USA — Command’s Relocation Aids ‘Strategic Velocity’

WASHINGTON, Oct. 28, 2010 — Mis­sion: relo­cate a head­quar­ters staff from New Jer­sey and Vir­ginia to Illi­nois, while man­ag­ing sea and land trans­porta­tion of sup­plies and equip­ment for two wars, and mov­ing house­hold goods for all Defense Depart­ment ser­vice­mem­bers and civil­ians.

The Army’s Sur­face Deploy­ment and Dis­tri­b­u­tion Com­mand com­plet­ed that mis­sion this month, con­clud­ing a phased move and estab­lish­ing full mis­sion capa­bil­i­ty at Scott Air Force Base, Illinois. 

SDDC’s com­man­der, Army Maj. Gen. Kevin A. Leonard, said this week that as the Army com­po­nent for U.S. Trans­porta­tion Com­mand, the com­mand now has bet­ter inte­gra­tion with Transcom, also locat­ed at Scott. 

Unit rep­re­sen­ta­tives inte­grate the command’s efforts with oth­er logis­tics ele­ments through Transcom’s oper­a­tions or “fusion” cen­ter, which includes rep­re­sen­ta­tives from Air Mobil­i­ty Com­mand, Mil­i­tary Sealift Com­mand, Defense Logis­tics Agency, oth­er fed­er­al agen­cies and the State Department. 

SDDC’s 595th Trans­porta­tion Brigade works under a Transcom con­tract] to arrange equip­ment and sup­ply trans­port in the U.S. Cen­tral Command’s area of oper­a­tions, the gen­er­al said. In ship­ping to Afghanistan, the unit moves equip­ment and sup­plies both through Pak­istan from the port of Karachi and through the north­ern dis­tri­b­u­tion net­work, com­posed of com­mer­cial car­ri­ers trav­el­ing through Rus­sia, Cen­tral Asia and the Cau­ca­sus to Afghanistan. 

SDDC and Transcom work close­ly with the State Depart­ment for cus­toms, diplo­mat­ic clear­ances and oth­er inter­na­tion­al require­ments for the net­work, the gen­er­al said. The command’s 598th Trans­porta­tion Brigade in Europe man­ages car­go com­ing into sea­ports there until it reach­es the Cent­com the­ater, where the 595th picks it up, he added. 

The com­mand has also played a vital role in man­ag­ing the return or trans­fer of equip­ment from Iraq, Leonard said. 

“We have a very delib­er­ate process that has veloc­i­ty to it, that can move materiel from the for­ward oper­at­ing bases in Iraq down to Kuwait, and either over to Afghanistan or back to the Unit­ed States,” he said. “It’s hap­pen­ing in a delib­er­ate, thought­ful way that I don’t know we’ve ever been able to achieve before.”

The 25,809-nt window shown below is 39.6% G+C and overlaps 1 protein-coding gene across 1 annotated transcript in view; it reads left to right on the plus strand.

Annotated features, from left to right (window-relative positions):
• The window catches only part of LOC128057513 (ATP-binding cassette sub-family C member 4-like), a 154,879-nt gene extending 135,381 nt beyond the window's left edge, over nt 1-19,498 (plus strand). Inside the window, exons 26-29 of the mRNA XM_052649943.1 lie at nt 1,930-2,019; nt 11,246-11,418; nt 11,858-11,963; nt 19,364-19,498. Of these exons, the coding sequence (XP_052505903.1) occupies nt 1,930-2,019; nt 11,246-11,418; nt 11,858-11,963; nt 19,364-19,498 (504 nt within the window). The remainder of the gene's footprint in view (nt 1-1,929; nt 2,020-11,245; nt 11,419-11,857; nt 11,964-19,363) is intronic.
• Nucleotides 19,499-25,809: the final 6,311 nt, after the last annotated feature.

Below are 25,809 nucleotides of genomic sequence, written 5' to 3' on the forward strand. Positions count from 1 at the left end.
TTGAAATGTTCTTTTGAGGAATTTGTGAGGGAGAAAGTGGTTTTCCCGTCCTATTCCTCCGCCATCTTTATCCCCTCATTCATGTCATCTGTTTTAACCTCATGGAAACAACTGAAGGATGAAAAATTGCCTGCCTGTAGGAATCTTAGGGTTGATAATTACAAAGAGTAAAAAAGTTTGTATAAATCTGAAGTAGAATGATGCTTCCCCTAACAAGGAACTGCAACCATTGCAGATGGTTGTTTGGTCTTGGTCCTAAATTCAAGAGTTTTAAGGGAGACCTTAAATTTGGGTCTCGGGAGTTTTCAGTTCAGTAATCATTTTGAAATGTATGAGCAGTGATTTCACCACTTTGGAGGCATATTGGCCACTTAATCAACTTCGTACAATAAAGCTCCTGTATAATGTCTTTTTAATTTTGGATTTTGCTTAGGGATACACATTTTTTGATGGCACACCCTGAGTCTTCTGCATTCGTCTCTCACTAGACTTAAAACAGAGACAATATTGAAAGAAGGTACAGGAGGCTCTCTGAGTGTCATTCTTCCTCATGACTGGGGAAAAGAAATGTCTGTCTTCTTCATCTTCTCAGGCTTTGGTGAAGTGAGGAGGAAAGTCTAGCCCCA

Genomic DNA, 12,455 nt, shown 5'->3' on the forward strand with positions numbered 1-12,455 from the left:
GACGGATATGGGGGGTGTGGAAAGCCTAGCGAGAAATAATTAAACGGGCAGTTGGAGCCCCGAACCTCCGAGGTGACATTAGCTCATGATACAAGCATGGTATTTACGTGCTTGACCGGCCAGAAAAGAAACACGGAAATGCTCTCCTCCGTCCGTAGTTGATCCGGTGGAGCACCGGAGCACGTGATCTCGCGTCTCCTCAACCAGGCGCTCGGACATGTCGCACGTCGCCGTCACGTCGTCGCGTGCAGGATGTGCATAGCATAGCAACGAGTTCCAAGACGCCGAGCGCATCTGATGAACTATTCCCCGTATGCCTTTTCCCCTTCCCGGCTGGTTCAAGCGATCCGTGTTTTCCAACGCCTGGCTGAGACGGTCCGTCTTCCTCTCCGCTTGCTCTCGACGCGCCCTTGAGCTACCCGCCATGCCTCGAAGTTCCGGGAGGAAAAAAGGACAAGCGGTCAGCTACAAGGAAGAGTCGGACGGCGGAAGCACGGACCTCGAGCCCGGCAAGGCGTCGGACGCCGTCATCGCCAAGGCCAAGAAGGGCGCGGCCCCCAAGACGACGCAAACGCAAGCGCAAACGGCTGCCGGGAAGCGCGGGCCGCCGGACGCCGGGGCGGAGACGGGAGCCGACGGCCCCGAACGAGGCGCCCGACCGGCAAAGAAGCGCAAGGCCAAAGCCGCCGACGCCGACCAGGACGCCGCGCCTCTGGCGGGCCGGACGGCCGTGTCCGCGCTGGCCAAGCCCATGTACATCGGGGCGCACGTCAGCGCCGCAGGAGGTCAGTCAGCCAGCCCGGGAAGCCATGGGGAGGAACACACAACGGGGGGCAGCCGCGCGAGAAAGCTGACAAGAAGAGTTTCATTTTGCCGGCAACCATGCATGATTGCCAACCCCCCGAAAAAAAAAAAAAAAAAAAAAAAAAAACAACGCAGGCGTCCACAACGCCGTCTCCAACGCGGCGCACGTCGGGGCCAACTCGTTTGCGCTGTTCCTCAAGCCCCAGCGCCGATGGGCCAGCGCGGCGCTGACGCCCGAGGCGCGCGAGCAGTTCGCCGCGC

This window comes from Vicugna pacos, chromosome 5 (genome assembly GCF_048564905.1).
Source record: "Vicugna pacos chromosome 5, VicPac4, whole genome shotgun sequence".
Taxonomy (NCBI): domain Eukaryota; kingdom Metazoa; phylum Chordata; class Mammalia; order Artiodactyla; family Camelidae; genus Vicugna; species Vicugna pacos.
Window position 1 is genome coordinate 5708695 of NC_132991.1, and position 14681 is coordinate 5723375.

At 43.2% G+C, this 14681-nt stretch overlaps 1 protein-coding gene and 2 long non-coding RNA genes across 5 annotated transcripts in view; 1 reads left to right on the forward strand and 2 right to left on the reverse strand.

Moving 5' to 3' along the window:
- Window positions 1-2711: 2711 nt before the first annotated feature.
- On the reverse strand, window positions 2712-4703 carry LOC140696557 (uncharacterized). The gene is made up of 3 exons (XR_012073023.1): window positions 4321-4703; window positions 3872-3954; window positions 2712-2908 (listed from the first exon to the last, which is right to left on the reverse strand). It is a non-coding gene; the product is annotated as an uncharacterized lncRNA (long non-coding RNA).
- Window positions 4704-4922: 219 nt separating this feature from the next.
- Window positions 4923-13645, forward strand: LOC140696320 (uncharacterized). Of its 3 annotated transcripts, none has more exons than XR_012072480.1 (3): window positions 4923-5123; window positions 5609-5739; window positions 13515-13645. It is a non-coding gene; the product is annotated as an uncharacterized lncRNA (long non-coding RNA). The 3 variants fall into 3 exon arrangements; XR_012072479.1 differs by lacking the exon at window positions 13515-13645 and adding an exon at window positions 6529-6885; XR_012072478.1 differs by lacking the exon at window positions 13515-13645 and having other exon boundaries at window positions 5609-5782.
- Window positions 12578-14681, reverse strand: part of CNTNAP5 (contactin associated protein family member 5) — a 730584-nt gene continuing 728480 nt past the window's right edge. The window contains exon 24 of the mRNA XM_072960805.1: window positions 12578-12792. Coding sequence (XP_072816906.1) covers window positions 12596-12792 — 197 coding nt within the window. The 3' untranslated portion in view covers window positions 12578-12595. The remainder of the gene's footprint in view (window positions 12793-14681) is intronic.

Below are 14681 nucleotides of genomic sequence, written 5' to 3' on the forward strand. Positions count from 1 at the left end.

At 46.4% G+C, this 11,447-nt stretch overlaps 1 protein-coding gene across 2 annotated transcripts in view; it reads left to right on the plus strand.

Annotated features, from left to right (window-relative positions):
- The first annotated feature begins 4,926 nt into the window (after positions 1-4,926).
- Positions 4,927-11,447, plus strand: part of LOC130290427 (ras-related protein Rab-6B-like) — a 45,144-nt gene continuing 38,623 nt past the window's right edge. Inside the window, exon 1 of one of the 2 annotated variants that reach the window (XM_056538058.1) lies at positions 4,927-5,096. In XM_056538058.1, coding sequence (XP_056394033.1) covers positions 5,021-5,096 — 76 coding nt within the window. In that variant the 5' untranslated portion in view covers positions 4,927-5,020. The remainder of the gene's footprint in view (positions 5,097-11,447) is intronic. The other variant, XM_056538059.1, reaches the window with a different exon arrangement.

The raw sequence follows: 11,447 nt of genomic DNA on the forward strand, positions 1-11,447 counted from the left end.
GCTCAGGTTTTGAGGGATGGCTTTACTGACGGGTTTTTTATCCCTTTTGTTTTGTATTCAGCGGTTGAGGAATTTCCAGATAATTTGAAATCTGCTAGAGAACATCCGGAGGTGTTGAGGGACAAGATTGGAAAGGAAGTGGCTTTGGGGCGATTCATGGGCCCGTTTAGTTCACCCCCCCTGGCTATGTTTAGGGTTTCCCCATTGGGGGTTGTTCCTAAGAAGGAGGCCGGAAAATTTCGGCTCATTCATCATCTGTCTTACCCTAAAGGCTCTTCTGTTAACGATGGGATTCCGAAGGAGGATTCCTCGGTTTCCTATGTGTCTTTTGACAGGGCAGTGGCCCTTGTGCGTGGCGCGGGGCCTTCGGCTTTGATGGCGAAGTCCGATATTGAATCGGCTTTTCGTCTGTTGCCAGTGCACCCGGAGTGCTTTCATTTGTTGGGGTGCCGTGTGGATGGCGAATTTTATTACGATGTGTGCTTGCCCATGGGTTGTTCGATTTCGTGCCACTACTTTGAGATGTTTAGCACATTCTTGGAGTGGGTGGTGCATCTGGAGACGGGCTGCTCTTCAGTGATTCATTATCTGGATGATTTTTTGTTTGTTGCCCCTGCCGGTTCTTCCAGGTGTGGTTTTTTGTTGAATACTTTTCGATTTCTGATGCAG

The surge in Afghanistan hap­pened while the com­mand was mov­ing sup­plies and equip­ment out of Iraq. 

“We moved that equip­ment rapid­ly to Kuwait, Army Materiel Com­mand assessed it, and if it was in good shape we put it on ships and sent it to Afghanistan,” the gen­er­al said. “About 40 per­cent of the equip­ment require­ments for the new brigades going into Afghanistan were sup­plied from Iraq. It’s unprece­dent­ed in our mil­i­tary his­to­ry. We did­n’t do that between Europe and the Pacif­ic in World War II.” 

As forces return home from Iraq and, even­tu­al­ly, from Afghanistan, Leonard said, the chal­lenge for the logis­tics field is main­tain­ing “strate­gic velocity.” 

“Sim­ply put, if you’re reset­ting the force over a peri­od of two years, that force still has to be ready for any con­tin­gency – Haiti, or some­thing big­ger than Haiti – that might come along,” he explained. “In that process, you must be able to move troops and materiel from Point A to B in the most expe­di­tious fash­ion that you can to achieve what­ev­er effect you want to achieve. 

“In a dis­as­ter of glob­al mag­ni­tude,” he con­tin­ued, “you can’t say, ‘Well, we have this won­der­ful capa­bil­i­ty, but it’s going to take us about 30 days to get there.’ It’s unac­cept­able. So SDDC’s chal­lenge, and Transcom’s for the Depart­ment of Defense, is strate­gic veloc­i­ty: the abil­i­ty to move quick­ly between mis­sion require­ment and capa­bil­i­ty. That’s our job.” 

U.S. Depart­ment of Defense
Office of the Assis­tant Sec­re­tary of Defense (Pub­lic Affairs) 

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